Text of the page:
Look what we have here. A bevy of bands lined up for the 10th instalment, and sadly, the last one. From jazz pianist Robert Glasper, to British singer-songwriter Lucy Rose - the diverse range of artists for Mosaic Music Festival this year assures that there is something for everyone. Stretching over various venues at the Esplanade from 7-16 March, Mosaic will be presenting a schedule of exciting shows, and even some free ones.
Check out the schedule!
In this series, we talk to four different artists under the Mosaic Club header, who will be performing at the theatre studio. Australian dream pop outfit Alpine whose rise to fame saw them performing from some dingy clubs to embarking on a US tour - and even performing alongside heavy metal bands. We also hear from post-rockers Caspian get a bit serious talking about their music and labels on genres, and finally, our very own Charlie Lim, is the first one to have a sold-out show at Mosaic and we geek out with him over the Grammy's and Mosaic memories.
15 March | 7.30PM/10PM
Couple of years ago, you guys were performing at Northcote Social Club (I was there!) and now you're performing festivals everywhere. How are you taking it all in?
I loved those shows! I’d actually love to go back and play there, that place is rad. I guess it’s been a steady build up for us, so it’s been cool to see the crowds slowly getting bigger. The last few festivals we played around Australia were pretty insane though. At Splendour I spent the whole show with a giant dumb grin on my face.
Tell us about some of the crazier shows you've played.
The last US tour was pretty wild. We’d go from playing these giant theatres with Empire Of The Sun, then straight to a dirty bar or weird little underground club. But the weirdest bit was getting to a show in Sacramento where the promoter had booked us to play with 3 super-heavy metal bands. Maybe he thought we were someone else?
You guys are called 'Alpine', and it sounds very dream pop - how much has Melbourne influenced your music really?
Well, we’re kind of from all over, so maybe our influences are a bit different. We felt a bit out of place in the Melbourne scene when we first started out. But saying that, being able to go out every night of the week and see pretty much any kind of music you could imagine is really cool.
When you were coming together as a band, was it a planned decision to have two people on lead vocals?
Pretty much. Phoebe and Lou have known each other forever, and it just seemed to perfect a thing to not have both of them singing. We never really thought of it being unusual, it just seemed like such a natural thing.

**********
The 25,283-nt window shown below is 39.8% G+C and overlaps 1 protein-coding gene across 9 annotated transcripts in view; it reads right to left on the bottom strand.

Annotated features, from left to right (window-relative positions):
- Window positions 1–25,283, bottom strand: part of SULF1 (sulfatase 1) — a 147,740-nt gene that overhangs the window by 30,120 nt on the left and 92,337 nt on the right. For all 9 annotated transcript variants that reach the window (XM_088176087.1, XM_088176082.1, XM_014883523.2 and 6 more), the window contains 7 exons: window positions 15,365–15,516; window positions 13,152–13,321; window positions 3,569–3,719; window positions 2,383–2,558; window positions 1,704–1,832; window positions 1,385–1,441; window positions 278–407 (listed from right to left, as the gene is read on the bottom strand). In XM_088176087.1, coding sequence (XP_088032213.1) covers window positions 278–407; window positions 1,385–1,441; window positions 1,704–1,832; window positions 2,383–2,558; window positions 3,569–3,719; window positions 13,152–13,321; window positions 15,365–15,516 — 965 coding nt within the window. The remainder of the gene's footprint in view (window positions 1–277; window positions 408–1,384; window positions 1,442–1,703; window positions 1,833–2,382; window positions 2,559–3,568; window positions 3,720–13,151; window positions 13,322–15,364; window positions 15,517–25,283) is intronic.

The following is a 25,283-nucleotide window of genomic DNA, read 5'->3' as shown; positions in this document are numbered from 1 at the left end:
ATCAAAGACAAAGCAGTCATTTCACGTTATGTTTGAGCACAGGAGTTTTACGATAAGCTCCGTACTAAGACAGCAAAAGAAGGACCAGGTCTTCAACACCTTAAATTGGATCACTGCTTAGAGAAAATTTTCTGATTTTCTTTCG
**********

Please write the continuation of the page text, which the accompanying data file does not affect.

For those who have yet to see Alpine live, how would you describe your show?
Loud! It’s fun, we dance badly, and occasionally one of us will fall over. What more could you want?
8 March | 7.30PM/10PM
We have to say, it's been a long time coming. A lot of people are waiting to see you guys in Singapore! What have you heard about our city and what do you look forward to the most?
I have heard that it is a beautiful and very clean place. I know that your country has many advancements in design and technology. A tour like this is so exciting for us because we get to visit new places. This is definitely a spot I have waited a long time to see.
The label 'post-rock' - what do you think about it and what does it mean to you?
To me post-rock encompasses this branch of music that involves ambience and texture. Often it is equated to the idea of purely instrumental music but I think it captures something beyond that. Really, rock is evolving and this is a step in a new direction. It has given us the opportunity to take the setup of a rock band and approach it from more of a classical perspective. We write guitar symphonies.
Do you think labels constrict the artist?
I think they can but that has not been the case for us. It seems if you get on a major label, some or maybe even a lot of the shots are called by the label. We have worked hard to get to a place where we still have full creative control and that is undeniably important to us. We are all in this because we love music and writing music and for any bit of that to be stripped from us would simply be a shame. Our label, Triple Crown Records, has taken really good care of us. I have learned that working with professionals is everything in this business. It helps you become one too. TCR has certainly helped us advance so I think it’s all about finding the right people to back you up.
As an instrumental band, how is the songwriting and creative process like?
To simply put it, we either begin with an idea someone has or we jam and find something we like. From that point we begin to work the idea. We will work for a few hours to advance the music and then record what we have created. We then go home and listen to it until the next rehearsal, analyzing and trying to come up with ideas in the meantime. That is pretty much where we are at up till this point but things are always evolving and that is part of what keeps it exciting. We need to write a new record now and I am sure the process will tighten in some new way. It will be interesting to see how we can make the process even better this time.
Have you always made your albums to be played in long form or has your approach to songwriting been song-based?